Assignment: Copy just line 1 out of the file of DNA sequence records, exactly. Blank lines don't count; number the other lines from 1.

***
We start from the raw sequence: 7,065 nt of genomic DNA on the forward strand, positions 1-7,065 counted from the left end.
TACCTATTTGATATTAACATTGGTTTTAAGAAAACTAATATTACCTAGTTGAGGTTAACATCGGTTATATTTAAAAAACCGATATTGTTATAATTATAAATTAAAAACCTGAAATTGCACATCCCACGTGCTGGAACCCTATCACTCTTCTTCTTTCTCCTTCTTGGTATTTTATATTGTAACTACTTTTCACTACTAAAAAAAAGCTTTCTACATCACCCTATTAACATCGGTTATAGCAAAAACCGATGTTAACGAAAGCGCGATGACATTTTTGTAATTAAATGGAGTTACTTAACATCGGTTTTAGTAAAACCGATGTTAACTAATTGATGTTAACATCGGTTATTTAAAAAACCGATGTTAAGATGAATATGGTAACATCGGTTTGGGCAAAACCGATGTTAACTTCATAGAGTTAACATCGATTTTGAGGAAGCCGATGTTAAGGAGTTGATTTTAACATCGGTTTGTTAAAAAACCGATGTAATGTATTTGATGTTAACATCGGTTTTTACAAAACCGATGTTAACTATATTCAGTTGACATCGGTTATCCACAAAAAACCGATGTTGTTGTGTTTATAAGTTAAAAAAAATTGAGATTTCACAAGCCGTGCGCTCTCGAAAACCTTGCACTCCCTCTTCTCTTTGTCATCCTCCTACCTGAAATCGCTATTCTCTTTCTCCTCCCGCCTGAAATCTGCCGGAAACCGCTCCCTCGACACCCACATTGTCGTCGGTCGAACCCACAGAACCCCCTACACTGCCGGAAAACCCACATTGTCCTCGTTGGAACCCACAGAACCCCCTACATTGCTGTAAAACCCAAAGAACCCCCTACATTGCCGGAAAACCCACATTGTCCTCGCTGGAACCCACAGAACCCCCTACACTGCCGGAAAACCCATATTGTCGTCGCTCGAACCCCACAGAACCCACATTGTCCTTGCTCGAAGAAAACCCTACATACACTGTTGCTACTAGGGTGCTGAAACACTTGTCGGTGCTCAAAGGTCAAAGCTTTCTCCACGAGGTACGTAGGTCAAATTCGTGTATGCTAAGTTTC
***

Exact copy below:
We start from the raw sequence: 7,065 nt of genomic DNA on the forward strand, positions 1-7,065 counted from the left end.